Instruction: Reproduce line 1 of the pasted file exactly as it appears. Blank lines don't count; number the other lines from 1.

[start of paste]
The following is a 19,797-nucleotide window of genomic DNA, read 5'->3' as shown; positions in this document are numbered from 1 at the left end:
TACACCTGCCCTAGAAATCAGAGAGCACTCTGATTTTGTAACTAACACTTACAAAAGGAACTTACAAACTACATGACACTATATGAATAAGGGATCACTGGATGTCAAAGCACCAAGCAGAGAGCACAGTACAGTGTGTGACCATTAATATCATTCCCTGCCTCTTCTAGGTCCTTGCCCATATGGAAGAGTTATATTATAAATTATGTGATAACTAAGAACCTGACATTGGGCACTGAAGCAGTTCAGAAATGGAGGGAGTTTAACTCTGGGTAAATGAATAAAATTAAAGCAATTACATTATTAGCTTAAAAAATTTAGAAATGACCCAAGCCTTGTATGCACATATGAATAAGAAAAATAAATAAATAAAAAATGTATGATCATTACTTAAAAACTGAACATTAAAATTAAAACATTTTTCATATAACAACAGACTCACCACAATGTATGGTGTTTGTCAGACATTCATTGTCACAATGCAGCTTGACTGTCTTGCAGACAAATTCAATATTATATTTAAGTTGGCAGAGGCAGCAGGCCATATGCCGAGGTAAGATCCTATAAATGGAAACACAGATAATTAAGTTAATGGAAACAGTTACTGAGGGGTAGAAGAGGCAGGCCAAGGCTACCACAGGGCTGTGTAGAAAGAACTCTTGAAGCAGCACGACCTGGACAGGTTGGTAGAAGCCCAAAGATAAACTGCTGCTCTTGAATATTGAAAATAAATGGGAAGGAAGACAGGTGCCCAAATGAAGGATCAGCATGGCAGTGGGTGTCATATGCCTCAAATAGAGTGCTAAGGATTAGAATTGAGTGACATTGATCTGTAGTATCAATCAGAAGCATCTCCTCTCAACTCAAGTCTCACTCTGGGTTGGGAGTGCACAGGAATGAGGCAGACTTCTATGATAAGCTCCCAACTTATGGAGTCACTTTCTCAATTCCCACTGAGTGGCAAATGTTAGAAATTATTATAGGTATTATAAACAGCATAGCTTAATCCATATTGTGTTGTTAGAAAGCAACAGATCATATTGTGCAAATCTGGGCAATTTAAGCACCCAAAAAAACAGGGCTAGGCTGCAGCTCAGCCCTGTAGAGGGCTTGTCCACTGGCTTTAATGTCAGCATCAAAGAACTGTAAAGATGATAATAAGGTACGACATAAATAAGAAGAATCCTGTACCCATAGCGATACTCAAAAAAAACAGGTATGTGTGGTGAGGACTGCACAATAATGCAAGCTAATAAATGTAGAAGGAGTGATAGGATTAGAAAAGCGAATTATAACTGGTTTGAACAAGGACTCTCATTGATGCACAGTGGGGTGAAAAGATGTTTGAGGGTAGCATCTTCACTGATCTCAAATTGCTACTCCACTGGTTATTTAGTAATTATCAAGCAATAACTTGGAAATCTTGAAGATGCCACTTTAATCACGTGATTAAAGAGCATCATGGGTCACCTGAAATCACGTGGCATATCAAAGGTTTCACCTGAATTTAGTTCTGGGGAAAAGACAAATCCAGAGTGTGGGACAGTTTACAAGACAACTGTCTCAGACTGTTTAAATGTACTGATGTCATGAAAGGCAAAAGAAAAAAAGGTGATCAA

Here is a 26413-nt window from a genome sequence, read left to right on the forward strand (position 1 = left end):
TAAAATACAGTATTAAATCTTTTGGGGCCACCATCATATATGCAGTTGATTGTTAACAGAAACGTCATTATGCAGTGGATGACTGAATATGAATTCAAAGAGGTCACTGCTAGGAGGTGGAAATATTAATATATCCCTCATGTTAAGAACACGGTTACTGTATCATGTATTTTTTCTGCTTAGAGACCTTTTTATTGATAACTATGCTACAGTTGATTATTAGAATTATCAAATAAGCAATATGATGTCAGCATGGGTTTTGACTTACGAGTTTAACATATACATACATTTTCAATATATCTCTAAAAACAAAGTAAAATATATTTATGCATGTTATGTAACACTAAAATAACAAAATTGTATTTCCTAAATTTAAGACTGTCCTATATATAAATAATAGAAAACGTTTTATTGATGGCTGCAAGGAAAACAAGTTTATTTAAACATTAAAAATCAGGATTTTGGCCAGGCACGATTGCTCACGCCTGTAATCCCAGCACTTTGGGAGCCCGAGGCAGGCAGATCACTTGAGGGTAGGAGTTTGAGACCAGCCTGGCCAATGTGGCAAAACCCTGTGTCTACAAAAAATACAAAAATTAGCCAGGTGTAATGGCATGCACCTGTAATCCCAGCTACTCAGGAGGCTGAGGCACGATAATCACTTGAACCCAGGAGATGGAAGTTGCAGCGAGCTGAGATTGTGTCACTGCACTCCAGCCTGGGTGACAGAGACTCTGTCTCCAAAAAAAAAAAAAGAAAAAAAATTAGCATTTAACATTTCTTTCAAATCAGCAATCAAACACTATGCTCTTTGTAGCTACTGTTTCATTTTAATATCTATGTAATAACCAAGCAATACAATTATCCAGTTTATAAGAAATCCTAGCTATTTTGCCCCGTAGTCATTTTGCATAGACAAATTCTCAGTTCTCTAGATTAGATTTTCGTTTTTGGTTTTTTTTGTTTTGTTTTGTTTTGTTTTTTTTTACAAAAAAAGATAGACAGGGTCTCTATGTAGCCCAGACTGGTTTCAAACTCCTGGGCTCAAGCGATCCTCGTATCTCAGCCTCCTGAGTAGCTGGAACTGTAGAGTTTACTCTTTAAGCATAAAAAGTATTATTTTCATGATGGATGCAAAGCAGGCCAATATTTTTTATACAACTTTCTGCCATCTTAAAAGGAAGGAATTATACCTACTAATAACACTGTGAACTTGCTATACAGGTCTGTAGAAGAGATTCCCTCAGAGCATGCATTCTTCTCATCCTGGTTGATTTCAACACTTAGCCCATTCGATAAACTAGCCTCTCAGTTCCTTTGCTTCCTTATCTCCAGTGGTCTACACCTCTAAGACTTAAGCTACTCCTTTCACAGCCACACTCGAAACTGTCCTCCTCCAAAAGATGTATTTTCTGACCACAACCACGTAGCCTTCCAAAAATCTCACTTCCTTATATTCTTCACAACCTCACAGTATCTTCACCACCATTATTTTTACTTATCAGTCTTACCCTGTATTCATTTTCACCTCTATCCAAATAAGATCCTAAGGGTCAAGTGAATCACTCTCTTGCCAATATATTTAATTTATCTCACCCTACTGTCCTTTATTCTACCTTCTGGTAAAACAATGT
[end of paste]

The following is a 19,797-nucleotide window of genomic DNA, read 5'->3' as shown; positions in this document are numbered from 1 at the left end: